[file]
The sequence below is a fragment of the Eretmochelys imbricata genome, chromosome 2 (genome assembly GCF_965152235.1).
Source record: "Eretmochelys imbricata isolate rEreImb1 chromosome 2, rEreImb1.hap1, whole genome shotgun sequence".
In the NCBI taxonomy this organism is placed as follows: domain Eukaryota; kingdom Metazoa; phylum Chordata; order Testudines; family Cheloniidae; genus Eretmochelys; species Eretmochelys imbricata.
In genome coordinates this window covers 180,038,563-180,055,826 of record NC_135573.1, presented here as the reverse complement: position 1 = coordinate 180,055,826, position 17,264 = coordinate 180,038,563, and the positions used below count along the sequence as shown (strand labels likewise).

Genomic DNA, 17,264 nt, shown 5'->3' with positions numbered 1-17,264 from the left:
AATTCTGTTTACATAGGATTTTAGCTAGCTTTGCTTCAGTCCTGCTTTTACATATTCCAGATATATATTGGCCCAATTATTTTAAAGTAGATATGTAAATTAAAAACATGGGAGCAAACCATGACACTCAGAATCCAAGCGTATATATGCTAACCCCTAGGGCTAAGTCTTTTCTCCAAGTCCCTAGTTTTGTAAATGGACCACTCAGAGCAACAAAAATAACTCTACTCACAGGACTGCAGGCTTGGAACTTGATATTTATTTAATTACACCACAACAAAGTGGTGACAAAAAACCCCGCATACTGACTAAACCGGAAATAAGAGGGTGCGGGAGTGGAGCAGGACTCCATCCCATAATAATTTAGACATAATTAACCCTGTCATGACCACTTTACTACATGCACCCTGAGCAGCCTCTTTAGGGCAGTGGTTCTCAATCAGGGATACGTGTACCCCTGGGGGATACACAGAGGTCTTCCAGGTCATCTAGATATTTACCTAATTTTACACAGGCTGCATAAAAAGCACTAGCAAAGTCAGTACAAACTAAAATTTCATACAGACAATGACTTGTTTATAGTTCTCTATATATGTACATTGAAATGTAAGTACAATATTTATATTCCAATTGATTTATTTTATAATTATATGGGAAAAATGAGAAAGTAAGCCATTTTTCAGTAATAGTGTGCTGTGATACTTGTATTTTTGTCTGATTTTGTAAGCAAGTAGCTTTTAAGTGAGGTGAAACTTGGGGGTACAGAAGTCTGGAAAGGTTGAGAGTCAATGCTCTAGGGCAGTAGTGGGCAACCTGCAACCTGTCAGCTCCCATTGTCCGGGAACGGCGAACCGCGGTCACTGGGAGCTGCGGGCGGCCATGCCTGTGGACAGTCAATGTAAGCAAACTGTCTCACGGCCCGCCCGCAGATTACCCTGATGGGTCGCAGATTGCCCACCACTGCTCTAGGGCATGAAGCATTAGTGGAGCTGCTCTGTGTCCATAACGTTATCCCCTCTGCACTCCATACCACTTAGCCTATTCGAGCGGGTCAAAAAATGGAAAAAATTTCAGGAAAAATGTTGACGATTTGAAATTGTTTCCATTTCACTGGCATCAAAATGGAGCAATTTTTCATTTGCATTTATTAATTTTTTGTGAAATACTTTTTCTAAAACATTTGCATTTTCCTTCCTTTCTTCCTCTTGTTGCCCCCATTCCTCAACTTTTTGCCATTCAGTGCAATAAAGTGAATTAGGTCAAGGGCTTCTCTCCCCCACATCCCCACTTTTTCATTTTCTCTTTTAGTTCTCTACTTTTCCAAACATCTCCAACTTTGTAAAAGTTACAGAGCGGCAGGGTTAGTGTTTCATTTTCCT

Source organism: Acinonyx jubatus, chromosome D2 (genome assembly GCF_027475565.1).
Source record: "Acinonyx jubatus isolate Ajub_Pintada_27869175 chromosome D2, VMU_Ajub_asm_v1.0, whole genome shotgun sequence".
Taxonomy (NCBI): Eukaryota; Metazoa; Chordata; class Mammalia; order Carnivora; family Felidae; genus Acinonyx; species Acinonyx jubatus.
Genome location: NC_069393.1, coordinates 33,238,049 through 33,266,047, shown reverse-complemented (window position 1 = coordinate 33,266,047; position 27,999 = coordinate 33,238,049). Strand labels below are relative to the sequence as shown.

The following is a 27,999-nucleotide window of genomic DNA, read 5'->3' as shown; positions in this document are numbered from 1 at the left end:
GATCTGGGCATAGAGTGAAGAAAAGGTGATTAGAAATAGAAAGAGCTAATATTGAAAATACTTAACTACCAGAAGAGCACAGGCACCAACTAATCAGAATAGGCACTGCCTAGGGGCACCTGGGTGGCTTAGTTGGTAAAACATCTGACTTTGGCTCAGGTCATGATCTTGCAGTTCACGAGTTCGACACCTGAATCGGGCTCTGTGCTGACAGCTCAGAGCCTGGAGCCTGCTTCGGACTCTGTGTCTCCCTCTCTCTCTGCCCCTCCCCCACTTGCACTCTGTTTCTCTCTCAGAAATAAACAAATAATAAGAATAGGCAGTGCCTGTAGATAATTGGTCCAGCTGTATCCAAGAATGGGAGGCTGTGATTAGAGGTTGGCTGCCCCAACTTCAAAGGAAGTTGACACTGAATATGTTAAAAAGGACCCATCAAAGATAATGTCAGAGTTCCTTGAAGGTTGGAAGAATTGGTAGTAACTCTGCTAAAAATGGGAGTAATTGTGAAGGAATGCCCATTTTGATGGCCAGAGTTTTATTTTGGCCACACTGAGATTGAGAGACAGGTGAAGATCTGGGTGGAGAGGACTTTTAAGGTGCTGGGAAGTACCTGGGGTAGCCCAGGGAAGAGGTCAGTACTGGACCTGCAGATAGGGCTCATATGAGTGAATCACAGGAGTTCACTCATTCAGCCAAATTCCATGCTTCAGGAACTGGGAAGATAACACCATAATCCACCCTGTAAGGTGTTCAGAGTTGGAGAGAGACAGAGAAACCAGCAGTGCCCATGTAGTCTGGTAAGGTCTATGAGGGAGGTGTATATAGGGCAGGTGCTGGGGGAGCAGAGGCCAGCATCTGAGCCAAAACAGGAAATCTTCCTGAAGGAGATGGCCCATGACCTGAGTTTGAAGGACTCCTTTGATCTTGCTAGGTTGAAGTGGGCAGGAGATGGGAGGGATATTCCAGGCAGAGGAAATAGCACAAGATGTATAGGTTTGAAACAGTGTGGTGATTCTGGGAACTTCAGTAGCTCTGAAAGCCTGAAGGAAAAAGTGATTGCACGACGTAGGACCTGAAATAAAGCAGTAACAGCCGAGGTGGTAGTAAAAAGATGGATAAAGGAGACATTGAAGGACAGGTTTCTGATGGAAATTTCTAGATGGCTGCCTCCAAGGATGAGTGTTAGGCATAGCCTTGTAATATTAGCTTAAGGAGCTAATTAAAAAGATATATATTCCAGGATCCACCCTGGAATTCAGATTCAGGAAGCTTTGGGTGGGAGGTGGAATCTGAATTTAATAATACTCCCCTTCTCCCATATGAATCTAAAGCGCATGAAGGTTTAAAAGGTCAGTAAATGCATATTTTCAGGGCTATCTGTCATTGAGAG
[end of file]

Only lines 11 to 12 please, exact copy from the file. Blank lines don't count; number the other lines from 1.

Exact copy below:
The following is a 27,999-nucleotide window of genomic DNA, read 5'->3' as shown; positions in this document are numbered from 1 at the left end:
GATCTGGGCATAGAGTGAAGAAAAGGTGATTAGAAATAGAAAGAGCTAATATTGAAAATACTTAACTACCAGAAGAGCACAGGCACCAACTAATCAGAATAGGCACTGCCTAGGGGCACCTGGGTGGCTTAGTTGGTAAAACATCTGACTTTGGCTCAGGTCATGATCTTGCAGTTCACGAGTTCGACACCTGAATCGGGCTCTGTGCTGACAGCTCAGAGCCTGGAGCCTGCTTCGGACTCTGTGTCTCCCTCTCTCTCTGCCCCTCCCCCACTTGCACTCTGTTTCTCTCTCAGAAATAAACAAATAATAAGAATAGGCAGTGCCTGTAGATAATTGGTCCAGCTGTATCCAAGAATGGGAGGCTGTGATTAGAGGTTGGCTGCCCCAACTTCAAAGGAAGTTGACACTGAATATGTTAAAAAGGACCCATCAAAGATAATGTCAGAGTTCCTTGAAGGTTGGAAGAATTGGTAGTAACTCTGCTAAAAATGGGAGTAATTGTGAAGGAATGCCCATTTTGATGGCCAGAGTTTTATTTTGGCCACACTGAGATTGAGAGACAGGTGAAGATCTGGGTGGAGAGGACTTTTAAGGTGCTGGGAAGTACCTGGGGTAGCCCAGGGAAGAGGTCAGTACTGGACCTGCAGATAGGGCTCATATGAGTGAATCACAGGAGTTCACTCATTCAGCCAAATTCCATGCTTCAGGAACTGGGAAGATAACACCATAATCCACCCTGTAAGGTGTTCAGAGTTGGAGAGAGACAGAGAAACCAGCAGTGCCCATGTAGTCTGGTAAGGTCTATGAGGGAGGTGTATATAGGGCAGGTGCTGGGGGAGCAGAGGCCAGCATCTGAGCCAAAACAGGAAATCTTCCTGAAGGAGATGGCCCATGACCTGAGTTTGAAGGACTCCTTTGATCTTGCTAGGTTGAAGTGGGCAGGAGATGGGAGGGATATTCCAGGCAGAGGAAATAGCACAAGATGTATAGGTTTGAAACAGTGTGGTGATTCTGGGAACTTCAGTAGCTCTGAAAGCCTGAAGGAAAAAGTGATTGCACGACGTAGGACCTGAAATAAAGCAGTAACAGCCGAGGTGGTAGTAAAAAGATGGATAAAGGAGACATTGAAGGACAGGTTTCTGATGGAAATTTCTAGATGGCTGCCTCCAAGGATGAGTGTTAGGCATAGCCTTGTAATATTAGCTTAAGGAGCTAATTAAAAAGATATATATTCCAGGATCCACCCTGGAATTCAGATTCAGGAAGCTTTGGGTGGGAGGTGGAATCTGAATTTAATAATACTCCCCTTCTCCCATATGAATCTAAAGCGCATGAAGGTTTAAAAGGTCAGTAAATGCATATTTTCAGGGCTATCTGTCATTGAGAG